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High-tech greenhouse turns up heat on UAE sustainability

UAE greenhouse project targets tomatoes and cucumbers Reuters
Once complete the greenhouse project is intended to cover 20 hectares and produce tomatoes and cucumbers all year round
  • ADQ and Safe Have Solutions to build 10-hectare facility
  • Targeting 40 kt of fresh fruit and veg a year
  • UAE takes 1.1% of global agtech investments

Abu Dhabi sovereign wealth fund ADQ has teamed up with Netherlands-based Safe Haven Solutions to build a high-tech greenhouse in the UAE capital.

The 10-hectare facility will be built in ADQ’s AgTech Park in Khalifa Economic Zones Abu Dhabi.

It will use advanced agriculture technology such as a cooling system inside the greenhouse to help reduce its carbon and water footprints.

To help meet the aim of increasing sustainable food production in the UAE, the greenhouse is intended to allow tomatoes and cucumbers to be grown all year round.

In the second phase of the project, the growing area will be doubled to 20 hectares as it enters the commercial stage.

“By driving investments in agtech solutions, we are strengthening the UAE’s ability to grow more produce domestically,” Gil Adotevi, CEO, food and agriculture at ADQ, said.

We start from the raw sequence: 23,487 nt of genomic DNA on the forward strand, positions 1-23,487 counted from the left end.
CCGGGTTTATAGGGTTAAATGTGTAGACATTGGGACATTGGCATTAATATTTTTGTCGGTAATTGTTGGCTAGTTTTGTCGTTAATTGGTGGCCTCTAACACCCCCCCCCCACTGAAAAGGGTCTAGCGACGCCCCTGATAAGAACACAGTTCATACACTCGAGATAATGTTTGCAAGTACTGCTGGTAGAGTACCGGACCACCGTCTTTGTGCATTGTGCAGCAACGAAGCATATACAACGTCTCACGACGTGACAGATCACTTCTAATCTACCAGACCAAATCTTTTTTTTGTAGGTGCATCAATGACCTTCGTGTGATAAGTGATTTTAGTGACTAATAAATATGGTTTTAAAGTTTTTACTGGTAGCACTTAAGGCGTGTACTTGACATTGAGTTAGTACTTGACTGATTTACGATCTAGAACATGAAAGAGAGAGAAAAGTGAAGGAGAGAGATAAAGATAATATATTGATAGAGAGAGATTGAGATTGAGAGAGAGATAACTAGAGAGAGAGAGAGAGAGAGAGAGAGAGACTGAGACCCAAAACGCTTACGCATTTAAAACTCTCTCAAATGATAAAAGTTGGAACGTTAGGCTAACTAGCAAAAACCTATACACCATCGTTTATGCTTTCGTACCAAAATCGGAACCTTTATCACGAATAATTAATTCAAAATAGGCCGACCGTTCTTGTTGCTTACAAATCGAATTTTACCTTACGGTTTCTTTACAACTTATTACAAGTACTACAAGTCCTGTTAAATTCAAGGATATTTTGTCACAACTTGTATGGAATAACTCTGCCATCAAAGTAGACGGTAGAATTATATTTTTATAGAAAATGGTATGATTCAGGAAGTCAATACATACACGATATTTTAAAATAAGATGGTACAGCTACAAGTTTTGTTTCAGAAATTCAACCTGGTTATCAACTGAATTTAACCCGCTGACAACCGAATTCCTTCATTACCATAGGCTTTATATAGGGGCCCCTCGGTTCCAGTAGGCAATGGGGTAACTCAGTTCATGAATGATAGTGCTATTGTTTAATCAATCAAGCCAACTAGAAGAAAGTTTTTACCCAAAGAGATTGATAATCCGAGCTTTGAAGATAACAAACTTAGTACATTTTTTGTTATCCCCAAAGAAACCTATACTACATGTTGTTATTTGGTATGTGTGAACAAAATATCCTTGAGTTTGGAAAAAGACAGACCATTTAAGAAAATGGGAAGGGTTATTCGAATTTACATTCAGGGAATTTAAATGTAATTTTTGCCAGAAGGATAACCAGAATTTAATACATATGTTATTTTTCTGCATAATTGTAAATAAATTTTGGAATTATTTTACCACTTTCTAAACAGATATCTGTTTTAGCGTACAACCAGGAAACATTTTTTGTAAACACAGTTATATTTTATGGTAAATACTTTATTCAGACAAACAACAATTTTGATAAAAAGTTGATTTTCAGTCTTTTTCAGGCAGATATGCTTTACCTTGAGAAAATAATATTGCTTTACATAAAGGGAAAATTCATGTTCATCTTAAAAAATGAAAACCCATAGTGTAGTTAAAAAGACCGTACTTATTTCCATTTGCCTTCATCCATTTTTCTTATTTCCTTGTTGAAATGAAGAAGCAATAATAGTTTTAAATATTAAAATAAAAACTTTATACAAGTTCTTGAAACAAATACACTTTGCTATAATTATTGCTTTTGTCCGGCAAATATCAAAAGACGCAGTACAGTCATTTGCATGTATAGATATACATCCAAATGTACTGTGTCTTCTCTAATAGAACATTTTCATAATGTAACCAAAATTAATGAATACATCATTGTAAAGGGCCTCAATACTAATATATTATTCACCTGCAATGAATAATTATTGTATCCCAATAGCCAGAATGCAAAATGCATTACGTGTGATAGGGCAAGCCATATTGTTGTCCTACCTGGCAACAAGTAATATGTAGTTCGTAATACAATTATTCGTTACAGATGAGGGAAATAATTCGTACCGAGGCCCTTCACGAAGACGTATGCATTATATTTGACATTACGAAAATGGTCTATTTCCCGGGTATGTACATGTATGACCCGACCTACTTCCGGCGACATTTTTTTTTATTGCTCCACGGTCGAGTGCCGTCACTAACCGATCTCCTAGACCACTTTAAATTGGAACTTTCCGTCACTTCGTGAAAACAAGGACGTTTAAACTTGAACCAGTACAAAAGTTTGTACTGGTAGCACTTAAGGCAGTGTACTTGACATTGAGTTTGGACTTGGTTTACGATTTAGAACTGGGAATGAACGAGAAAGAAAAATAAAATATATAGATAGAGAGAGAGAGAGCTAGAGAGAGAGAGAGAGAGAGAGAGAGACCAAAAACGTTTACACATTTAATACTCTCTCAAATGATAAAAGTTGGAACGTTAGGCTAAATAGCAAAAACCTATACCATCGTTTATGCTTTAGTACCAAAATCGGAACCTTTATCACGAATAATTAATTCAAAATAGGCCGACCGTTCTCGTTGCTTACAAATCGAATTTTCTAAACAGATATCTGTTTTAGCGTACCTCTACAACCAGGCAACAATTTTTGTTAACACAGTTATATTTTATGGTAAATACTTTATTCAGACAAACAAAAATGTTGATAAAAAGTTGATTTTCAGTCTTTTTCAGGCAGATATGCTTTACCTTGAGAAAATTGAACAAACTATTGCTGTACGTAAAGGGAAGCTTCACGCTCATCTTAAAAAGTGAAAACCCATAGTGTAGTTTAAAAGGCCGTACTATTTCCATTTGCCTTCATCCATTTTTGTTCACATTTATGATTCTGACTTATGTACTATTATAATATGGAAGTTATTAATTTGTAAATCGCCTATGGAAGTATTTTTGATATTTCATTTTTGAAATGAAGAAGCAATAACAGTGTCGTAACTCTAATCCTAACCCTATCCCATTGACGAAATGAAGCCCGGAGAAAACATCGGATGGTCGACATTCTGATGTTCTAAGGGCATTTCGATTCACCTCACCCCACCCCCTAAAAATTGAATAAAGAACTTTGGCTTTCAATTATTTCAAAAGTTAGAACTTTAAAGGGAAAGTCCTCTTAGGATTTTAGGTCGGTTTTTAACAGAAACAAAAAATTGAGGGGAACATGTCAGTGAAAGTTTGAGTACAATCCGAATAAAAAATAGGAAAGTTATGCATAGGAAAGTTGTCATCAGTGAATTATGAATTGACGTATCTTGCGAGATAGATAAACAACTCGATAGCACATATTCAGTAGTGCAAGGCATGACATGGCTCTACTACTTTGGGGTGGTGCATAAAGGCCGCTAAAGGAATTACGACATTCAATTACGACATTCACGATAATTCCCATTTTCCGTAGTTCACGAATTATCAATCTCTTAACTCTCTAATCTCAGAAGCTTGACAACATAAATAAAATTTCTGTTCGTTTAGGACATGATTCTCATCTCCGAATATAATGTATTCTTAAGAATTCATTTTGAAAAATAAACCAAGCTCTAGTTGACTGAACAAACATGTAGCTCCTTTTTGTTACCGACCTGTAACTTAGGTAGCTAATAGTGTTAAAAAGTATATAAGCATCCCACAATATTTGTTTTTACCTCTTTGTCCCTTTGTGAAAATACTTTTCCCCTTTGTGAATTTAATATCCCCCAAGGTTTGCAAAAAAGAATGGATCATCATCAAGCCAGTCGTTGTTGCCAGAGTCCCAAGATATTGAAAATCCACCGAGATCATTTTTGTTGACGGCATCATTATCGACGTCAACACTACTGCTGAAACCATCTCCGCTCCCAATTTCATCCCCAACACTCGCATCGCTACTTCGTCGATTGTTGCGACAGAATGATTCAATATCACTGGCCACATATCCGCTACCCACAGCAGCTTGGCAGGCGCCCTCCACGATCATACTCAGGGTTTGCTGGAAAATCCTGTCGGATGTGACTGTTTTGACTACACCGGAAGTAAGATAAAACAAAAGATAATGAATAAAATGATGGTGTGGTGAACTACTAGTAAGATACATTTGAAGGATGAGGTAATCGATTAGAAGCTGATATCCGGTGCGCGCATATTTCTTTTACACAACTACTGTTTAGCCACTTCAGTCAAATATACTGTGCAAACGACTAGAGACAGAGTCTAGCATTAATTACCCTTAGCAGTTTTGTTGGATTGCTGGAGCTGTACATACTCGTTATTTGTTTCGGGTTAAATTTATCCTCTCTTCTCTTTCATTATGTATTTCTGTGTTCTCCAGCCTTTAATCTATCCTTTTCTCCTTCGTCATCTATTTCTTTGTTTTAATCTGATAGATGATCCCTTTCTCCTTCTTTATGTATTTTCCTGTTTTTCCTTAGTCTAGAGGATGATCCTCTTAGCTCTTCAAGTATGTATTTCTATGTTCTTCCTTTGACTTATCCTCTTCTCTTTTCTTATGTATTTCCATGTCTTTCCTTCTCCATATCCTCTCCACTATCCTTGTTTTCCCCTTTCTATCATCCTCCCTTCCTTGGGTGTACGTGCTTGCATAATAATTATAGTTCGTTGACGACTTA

At full scale, the 200-hectare AgTech Park will target production volumes of over 40 kilotonnes of fresh fruits and vegetables annually. This would account for up to 6 percent of the UAE’s total consumption.

A joint report from Sharjah Research Technology and Innovation Park and Deep Knowledge Analytics suggests that in 2021 UAE-based companies received $600 million of investments into agtech – 1.1 percent of the global capital invested in the sector.

Pursuing food security

Earlier this month farms in the UAE provisionally agreed to supply food and agricultural products totalling AED500 million ($136 million) over five years to some of the country’s biggest public sector institutions. 

The deal is the first to be struck by the National Farm Sustainability Initiative taskforce, a government group set up by the UAE’s Ministry of Climate Change and Environment in June. 

It aims to help participating entities obtain 50 percent of their total food purchases from local sources by the end of 2023, 70 percent by the end of 2025, and 100 percent by 2030. 

The Gulf region has historically imported around 90 percent of its food requirements, constrained by arid soils, scarce water resources and searing temperatures.

But concerns about the impact of climate change on food production are forcing governments to rethink food security.

Speaking at the UN Food Systems Summit in Rome last month, Mariam bint Mohammed Almheiri, the UAE’s minister of climate change and the environment and Cop28 food systems lead, invited governments to sign the Leaders Declaration on Food Systems, Agriculture and Climate Action.

Cop28 will be held in Dubai in November.

The declaration calls on governments to align their food systems and agriculture strategies with UN climate targets such as nationally determined contributions and national adaptation plans.

The Cop28 presidency is also calling on food and agriculture stakeholders to accelerate existing initiatives.